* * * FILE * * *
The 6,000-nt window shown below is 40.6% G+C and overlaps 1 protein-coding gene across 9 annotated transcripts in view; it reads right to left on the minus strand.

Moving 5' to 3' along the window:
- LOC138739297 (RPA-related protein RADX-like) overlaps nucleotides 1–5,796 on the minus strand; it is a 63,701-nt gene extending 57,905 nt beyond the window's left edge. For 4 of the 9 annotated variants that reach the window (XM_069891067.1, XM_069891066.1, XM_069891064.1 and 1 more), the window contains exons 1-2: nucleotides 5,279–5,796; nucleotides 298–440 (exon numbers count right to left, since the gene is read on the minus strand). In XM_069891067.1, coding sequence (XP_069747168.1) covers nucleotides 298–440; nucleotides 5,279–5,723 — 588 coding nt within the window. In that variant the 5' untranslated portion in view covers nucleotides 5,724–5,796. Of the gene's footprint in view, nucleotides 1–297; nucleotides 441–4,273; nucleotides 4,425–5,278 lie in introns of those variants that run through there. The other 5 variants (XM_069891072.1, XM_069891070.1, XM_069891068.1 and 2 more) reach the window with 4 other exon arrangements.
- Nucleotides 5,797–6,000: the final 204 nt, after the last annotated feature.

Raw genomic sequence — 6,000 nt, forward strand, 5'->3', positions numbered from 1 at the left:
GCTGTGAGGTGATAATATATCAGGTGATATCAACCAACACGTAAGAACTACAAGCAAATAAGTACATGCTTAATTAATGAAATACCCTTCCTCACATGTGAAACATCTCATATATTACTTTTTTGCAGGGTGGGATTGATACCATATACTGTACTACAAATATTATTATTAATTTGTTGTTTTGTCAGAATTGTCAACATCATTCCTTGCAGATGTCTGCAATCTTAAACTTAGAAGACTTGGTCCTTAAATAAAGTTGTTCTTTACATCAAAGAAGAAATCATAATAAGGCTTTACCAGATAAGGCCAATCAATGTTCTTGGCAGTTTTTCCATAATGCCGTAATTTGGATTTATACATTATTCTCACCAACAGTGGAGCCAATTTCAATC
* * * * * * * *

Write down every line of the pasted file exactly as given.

The 6,000-nt window shown below is 40.6% G+C and overlaps 1 protein-coding gene across 9 annotated transcripts in view; it reads right to left on the minus strand.

Moving 5' to 3' along the window:
- LOC138739297 (RPA-related protein RADX-like) overlaps nucleotides 1–5,796 on the minus strand; it is a 63,701-nt gene extending 57,905 nt beyond the window's left edge. For 4 of the 9 annotated variants that reach the window (XM_069891067.1, XM_069891066.1, XM_069891064.1 and 1 more), the window contains exons 1-2: nucleotides 5,279–5,796; nucleotides 298–440 (exon numbers count right to left, since the gene is read on the minus strand). In XM_069891067.1, coding sequence (XP_069747168.1) covers nucleotides 298–440; nucleotides 5,279–5,723 — 588 coding nt within the window. In that variant the 5' untranslated portion in view covers nucleotides 5,724–5,796. Of the gene's footprint in view, nucleotides 1–297; nucleotides 441–4,273; nucleotides 4,425–5,278 lie in introns of those variants that run through there. The other 5 variants (XM_069891072.1, XM_069891070.1, XM_069891068.1 and 2 more) reach the window with 4 other exon arrangements.
- Nucleotides 5,797–6,000: the final 204 nt, after the last annotated feature.

Raw genomic sequence — 6,000 nt, forward strand, 5'->3', positions numbered from 1 at the left:
GCTGTGAGGTGATAATATATCAGGTGATATCAACCAACACGTAAGAACTACAAGCAAATAAGTACATGCTTAATTAATGAAATACCCTTCCTCACATGTGAAACATCTCATATATTACTTTTTTGCAGGGTGGGATTGATACCATATACTGTACTACAAATATTATTATTAATTTGTTGTTTTGTCAGAATTGTCAACATCATTCCTTGCAGATGTCTGCAATCTTAAACTTAGAAGACTTGGTCCTTAAATAAAGTTGTTCTTTACATCAAAGAAGAAATCATAATAAGGCTTTACCAGATAAGGCCAATCAATGTTCTTGGCAGTTTTTCCATAATGCCGTAATTTGGATTTATACATTATTCTCACCAACAGTGGAGCCAATTTCAATC